Montreal

Laid off? Make a video game. It worked for one Montrealer

Taking two years out of your life to design a video game might seem like an unorthodox solution to finding oneself unemployed, but it’s one that’s working for one Montrealer.

Getting laid off was just the motivation Nicolas Témèse needed to realize his dream of making a game

Self taught in 3D animation, Nicolas Témèse made a video game almost entirely on his own. And it's getting noticed. (Courtesy Nicolas Témèse / Colorspace Studio)

Taking two years out of your life to design a video game might seem like an unorthodox solution to finding oneself unemployed, but it's one that's working for one Montrealer.

When 34-year-old Nicolas Témèse was laid off from his 3D animation job two years ago, he took his savings, borrowed from his loved ones and sold many of his possessions, so he could work on designing his first video game out of his Plateau Mont-Royal apartment.

He told CBC Montreal's Daybreak that his creation, a puzzle game called In The Shadows, has been getting positive attention at gaming conventions in the U.S.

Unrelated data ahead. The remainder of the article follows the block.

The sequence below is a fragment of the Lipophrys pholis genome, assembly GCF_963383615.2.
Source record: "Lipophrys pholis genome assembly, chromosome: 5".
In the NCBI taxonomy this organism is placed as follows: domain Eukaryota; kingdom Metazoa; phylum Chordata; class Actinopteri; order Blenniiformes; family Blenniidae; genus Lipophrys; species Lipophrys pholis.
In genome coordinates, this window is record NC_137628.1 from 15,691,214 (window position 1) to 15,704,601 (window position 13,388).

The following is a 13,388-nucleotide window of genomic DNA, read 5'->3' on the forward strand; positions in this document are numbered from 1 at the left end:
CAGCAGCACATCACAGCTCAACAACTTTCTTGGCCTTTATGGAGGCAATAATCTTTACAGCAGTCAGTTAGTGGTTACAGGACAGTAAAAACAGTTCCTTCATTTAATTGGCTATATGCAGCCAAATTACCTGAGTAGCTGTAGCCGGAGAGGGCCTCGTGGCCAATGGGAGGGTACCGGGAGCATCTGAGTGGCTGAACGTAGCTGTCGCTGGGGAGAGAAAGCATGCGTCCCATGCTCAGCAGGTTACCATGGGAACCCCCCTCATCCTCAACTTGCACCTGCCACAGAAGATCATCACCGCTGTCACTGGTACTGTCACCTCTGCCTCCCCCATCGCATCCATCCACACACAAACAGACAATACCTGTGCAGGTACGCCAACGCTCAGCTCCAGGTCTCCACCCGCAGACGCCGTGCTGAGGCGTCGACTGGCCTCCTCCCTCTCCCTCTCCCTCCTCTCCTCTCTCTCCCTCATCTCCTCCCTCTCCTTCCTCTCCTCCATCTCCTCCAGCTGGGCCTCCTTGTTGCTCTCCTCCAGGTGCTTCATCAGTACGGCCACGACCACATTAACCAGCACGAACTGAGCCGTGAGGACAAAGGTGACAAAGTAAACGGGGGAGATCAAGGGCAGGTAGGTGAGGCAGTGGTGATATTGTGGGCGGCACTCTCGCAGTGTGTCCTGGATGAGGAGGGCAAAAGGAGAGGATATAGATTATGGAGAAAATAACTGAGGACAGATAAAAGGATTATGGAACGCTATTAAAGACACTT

That attention led Témèse to sign contracts for the game to be available on PlayStation and Xbox when it's finished next year.

Nicolas Témèse's game In the Shadows is inspired by retro 8-bit games. (Courtesy Nicolas Témèse / Colorspace Studio)

Témèse never formally learned computer programming. Like many professionals, he is self-taught and he developed the game almost entirely on his own.

He could not do it any other way, he said.

"I'm independent by nature, it's part of the reason I'm self-taught," Témère said. "That's why I studied 3D [animation]. You can get the skills to make a game alone, you don't need anybody to do it."

The game is inspired by retro games like Nintendo's Super Mario Bros. 2, and involves players guiding a character through a sometimes-cute, sometimes-creepy dream world.

"It's a puzzle platformer with shadow creatures that crawl in the night, and you can use lights to transform them," Témèse explained.

He plans to finish the game by the end of the year, but it will be a big financial strain.

"I put so much time on it at this point and I don't want to put it aside and have to work," he said. "I chose to be broke in a way."

And that commitment to doing something he loves will be reflected in the game, he assures.

"People want to do things but don't because of fears. [The game] is like a call to follow your dreams and to live."

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